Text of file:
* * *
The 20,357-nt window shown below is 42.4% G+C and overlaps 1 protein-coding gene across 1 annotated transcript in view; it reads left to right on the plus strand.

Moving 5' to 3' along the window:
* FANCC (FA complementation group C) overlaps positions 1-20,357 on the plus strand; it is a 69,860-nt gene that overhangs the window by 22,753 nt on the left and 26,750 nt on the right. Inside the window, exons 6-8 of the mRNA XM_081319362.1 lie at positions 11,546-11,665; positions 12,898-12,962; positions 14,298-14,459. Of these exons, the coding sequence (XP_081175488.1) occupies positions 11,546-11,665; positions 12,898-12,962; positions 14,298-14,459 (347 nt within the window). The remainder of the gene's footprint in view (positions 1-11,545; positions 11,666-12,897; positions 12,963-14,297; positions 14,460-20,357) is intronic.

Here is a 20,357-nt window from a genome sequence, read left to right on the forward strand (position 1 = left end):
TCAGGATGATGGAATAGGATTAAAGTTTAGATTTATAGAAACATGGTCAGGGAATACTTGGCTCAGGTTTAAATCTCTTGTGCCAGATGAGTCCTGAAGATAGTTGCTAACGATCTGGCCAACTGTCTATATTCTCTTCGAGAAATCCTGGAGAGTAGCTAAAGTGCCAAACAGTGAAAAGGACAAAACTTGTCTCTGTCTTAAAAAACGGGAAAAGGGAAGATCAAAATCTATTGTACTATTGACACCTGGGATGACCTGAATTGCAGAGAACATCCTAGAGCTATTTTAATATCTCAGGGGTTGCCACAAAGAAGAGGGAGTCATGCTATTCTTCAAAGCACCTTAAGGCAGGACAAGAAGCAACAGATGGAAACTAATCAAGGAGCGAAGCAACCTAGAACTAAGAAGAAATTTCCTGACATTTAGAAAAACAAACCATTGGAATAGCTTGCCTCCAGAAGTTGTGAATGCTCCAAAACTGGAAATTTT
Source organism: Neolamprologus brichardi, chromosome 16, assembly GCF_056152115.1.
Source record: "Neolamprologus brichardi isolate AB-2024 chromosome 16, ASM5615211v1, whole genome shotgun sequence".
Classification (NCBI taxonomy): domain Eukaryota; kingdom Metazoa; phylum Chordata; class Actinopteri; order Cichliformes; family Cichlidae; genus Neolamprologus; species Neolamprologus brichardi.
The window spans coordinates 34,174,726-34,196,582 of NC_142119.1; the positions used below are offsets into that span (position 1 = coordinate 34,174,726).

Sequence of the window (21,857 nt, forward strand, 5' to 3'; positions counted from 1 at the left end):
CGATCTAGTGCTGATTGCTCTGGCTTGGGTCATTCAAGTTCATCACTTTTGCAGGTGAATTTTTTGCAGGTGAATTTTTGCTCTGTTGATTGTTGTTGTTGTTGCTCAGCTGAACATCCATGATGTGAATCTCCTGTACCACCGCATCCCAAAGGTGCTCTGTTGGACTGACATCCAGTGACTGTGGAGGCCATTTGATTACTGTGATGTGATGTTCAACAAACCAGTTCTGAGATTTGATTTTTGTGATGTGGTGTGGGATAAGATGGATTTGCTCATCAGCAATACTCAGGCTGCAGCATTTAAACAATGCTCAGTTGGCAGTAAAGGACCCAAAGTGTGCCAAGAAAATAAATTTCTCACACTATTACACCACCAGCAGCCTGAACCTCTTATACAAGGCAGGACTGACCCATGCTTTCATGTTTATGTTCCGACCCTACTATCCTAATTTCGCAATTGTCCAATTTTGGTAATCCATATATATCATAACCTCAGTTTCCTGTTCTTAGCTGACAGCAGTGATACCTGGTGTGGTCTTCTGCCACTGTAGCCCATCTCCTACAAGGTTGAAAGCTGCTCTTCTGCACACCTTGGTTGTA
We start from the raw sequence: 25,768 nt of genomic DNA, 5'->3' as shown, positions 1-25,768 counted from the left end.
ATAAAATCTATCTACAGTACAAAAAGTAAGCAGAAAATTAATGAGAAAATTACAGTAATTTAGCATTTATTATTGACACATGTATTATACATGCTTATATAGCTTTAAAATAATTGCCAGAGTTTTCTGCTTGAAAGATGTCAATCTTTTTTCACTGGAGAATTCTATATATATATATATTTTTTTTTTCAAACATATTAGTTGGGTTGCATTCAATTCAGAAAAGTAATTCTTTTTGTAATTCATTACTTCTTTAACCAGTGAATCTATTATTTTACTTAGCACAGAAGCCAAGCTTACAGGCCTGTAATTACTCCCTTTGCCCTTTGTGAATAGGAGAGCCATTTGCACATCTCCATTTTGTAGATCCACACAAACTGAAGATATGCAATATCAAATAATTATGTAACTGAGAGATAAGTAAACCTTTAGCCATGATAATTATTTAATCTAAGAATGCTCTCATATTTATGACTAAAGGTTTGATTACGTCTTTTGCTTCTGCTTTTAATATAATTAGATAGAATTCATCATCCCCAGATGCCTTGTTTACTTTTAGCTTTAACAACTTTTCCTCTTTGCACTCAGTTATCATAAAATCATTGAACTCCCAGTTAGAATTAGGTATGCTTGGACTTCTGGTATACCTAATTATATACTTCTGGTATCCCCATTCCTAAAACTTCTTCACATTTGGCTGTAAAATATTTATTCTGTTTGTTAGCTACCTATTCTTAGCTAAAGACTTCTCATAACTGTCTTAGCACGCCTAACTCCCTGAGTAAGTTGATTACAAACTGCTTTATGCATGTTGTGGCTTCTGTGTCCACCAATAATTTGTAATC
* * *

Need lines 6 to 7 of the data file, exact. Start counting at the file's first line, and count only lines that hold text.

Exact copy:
Source organism: Neolamprologus brichardi, chromosome 16, assembly GCF_056152115.1.
Source record: "Neolamprologus brichardi isolate AB-2024 chromosome 16, ASM5615211v1, whole genome shotgun sequence".